A home on Oakdale Avenue in the Bayview in San Francisco, one of the five-poorest areas in the Bay Area.
There are fewer pockets of extreme poverty in the Bay Area than there was a decade ago, according to reports -- but there are still five census tracts where over 40 percent of residents live below the poverty line.
These places are downtown Berkeley, uptown Oakland, Alameda Point, part of West Oakland and San Francisco's Hunters Point, according to the Contra Costa Times.
Some of these areas have been in the news quite a bit lately: uptown Oakland is where Frank Ogawa Plaza, the epicenter of Occupy Oakland, is located. The poverty line is $11,000 a year in income for a single person, meaning folks there have something to kvetch about indeed.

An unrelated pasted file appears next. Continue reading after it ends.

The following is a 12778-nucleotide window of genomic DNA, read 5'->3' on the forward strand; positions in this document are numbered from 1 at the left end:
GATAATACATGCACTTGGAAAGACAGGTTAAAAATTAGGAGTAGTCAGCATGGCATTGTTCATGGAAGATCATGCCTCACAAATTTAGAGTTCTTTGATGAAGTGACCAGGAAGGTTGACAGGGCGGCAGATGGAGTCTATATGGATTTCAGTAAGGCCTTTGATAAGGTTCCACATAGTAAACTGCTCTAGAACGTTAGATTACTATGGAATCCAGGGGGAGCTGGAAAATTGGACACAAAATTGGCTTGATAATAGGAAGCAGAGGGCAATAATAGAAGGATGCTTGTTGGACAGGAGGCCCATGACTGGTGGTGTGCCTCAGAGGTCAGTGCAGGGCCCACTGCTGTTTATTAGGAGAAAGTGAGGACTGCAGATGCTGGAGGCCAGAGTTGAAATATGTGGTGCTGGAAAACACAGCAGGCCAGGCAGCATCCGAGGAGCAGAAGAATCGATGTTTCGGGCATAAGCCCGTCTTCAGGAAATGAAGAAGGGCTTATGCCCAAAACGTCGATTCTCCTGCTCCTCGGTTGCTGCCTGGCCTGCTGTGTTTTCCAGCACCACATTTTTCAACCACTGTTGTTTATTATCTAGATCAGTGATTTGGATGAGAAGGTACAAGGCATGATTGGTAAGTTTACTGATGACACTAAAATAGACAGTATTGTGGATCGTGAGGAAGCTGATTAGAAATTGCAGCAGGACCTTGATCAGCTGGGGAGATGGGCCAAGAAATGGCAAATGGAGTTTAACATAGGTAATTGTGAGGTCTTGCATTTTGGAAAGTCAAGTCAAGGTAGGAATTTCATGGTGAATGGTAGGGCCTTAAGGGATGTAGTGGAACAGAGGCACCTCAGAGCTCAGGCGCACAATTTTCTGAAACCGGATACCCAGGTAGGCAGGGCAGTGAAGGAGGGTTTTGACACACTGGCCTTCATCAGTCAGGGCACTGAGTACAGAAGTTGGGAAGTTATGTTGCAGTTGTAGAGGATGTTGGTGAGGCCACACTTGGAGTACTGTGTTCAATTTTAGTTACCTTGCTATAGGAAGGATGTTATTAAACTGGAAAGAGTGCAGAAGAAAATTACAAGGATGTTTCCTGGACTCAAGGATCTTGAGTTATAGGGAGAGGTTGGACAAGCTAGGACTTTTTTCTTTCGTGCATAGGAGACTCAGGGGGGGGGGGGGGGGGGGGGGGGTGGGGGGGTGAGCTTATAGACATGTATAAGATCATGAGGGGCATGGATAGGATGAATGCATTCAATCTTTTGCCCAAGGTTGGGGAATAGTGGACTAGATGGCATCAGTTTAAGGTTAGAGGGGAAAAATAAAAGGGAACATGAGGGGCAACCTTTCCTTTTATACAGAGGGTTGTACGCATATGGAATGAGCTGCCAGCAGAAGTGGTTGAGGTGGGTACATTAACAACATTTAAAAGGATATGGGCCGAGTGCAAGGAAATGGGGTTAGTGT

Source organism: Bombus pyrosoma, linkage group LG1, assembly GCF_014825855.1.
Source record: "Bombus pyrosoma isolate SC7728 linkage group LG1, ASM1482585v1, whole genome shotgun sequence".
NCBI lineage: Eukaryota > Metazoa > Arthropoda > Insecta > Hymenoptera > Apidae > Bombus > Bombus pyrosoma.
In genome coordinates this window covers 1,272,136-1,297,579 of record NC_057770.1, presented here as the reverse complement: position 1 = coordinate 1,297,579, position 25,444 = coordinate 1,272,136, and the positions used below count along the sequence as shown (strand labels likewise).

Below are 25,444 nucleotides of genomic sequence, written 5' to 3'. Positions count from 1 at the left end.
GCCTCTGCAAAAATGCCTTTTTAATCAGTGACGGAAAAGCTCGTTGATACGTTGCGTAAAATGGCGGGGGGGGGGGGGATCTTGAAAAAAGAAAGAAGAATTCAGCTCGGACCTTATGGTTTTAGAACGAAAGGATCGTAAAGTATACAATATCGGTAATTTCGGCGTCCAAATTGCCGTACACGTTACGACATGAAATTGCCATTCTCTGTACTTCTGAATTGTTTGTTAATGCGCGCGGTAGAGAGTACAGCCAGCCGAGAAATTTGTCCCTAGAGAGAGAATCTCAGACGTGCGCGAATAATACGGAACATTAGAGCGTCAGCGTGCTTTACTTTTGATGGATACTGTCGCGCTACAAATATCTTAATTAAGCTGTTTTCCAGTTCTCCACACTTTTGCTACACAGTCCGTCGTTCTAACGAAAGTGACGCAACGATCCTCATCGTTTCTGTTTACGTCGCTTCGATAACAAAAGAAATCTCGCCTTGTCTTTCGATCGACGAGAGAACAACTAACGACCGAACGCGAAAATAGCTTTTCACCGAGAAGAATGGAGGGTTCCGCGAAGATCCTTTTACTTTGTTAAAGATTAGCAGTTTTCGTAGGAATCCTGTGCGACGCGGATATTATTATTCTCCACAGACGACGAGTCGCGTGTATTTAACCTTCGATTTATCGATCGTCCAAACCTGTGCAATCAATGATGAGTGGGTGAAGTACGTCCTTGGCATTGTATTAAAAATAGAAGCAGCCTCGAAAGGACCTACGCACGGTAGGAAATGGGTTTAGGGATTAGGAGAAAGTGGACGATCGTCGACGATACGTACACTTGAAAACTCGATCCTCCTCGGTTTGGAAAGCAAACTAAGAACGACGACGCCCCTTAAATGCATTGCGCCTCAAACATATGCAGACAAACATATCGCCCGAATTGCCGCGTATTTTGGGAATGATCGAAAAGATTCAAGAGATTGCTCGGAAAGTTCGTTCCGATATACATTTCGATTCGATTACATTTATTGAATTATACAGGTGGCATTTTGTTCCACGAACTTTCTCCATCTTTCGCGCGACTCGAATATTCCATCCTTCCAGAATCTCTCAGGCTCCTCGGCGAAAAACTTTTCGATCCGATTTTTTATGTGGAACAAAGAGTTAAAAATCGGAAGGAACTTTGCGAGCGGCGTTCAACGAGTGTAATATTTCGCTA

The good news is that very few places in the Bay Area have such poverty, according to the newspaper, which reviewed a study undertaken by the Brookings Institution. The bad news is that the federal poverty line is extreme poverty in the Bay Area.
"Being a family of four in the Bay Area, making $22,000, is considerably more difficult than being that same family with that same income in Greenville, S.C.," said Brookings Institution researcher Alan Berube.
The stats also confuse some residents to hear that their surroundings are the poorest of the poor: 14-year old Jessica Vasquez moved from East Oakland to the area in West Oakland described as poorest -- and she thinks her new surroundings are better.